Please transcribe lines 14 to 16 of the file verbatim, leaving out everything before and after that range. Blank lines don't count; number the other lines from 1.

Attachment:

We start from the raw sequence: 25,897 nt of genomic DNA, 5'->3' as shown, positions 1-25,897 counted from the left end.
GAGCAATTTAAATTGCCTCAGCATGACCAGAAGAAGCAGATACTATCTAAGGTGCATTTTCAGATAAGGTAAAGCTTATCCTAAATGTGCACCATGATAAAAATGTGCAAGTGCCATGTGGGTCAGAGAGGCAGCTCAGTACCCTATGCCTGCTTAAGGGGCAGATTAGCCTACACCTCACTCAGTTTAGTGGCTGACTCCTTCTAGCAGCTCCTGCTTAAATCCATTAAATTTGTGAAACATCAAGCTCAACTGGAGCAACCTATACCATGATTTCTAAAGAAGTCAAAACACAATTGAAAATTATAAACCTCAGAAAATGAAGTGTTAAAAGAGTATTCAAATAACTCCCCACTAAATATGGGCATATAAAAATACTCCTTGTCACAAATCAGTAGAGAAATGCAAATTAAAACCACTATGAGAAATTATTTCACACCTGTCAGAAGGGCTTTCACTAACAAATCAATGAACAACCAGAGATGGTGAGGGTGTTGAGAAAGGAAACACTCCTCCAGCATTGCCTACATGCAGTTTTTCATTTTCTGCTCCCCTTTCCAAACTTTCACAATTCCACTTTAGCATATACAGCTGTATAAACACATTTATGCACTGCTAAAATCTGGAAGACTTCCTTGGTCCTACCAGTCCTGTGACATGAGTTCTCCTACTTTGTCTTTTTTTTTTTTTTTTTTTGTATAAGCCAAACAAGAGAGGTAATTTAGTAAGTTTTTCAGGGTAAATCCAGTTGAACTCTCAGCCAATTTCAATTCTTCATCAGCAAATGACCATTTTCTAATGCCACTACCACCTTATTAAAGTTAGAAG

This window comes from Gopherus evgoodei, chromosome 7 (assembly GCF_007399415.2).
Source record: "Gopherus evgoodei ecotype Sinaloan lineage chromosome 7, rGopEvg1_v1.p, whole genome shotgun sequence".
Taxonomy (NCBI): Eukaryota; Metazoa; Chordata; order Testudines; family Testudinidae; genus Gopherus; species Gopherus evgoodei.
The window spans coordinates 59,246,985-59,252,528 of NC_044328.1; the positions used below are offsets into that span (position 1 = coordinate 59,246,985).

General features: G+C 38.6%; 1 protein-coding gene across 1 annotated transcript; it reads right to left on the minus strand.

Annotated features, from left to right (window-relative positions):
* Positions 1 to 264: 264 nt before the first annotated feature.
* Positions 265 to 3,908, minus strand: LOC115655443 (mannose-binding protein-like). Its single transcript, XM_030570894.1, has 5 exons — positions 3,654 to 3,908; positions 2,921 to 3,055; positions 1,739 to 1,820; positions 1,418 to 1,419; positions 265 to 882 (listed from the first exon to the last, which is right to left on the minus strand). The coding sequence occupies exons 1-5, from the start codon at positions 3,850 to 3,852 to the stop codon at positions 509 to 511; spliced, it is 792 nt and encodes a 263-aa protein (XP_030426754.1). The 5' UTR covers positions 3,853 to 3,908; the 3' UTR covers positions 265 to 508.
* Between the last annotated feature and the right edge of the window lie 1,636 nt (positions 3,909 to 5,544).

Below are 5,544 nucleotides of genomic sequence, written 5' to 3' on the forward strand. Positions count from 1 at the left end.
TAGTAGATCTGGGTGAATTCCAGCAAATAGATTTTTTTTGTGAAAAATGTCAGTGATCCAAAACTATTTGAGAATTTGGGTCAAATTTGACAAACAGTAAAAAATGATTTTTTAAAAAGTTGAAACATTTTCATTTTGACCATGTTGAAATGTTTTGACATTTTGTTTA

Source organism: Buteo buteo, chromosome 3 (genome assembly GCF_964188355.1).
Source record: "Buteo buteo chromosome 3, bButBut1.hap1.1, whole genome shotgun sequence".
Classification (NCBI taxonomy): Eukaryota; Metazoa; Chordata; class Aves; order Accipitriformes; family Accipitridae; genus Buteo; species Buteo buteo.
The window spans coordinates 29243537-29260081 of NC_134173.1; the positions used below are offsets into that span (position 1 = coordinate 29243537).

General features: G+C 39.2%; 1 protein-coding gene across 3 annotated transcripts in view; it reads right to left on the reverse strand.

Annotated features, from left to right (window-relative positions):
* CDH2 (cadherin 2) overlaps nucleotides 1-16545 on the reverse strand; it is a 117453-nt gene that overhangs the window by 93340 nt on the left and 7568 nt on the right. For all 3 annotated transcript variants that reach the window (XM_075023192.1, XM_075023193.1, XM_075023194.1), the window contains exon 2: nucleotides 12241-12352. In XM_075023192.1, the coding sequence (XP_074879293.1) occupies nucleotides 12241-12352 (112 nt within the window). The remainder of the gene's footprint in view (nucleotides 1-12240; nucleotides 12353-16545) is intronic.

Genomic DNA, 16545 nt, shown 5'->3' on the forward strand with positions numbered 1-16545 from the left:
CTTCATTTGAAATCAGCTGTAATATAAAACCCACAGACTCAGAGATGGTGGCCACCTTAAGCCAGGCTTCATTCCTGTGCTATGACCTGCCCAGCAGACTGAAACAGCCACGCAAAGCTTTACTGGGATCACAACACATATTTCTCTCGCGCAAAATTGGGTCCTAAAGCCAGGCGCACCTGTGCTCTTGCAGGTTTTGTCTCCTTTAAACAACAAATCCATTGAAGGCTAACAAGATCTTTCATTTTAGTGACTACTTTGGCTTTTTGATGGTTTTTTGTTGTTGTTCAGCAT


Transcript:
Source organism: Buteo buteo, chromosome 3 (genome assembly GCF_964188355.1).
Source record: "Buteo buteo chromosome 3, bButBut1.hap1.1, whole genome shotgun sequence".
Classification (NCBI taxonomy): Eukaryota; Metazoa; Chordata; class Aves; order Accipitriformes; family Accipitridae; genus Buteo; species Buteo buteo.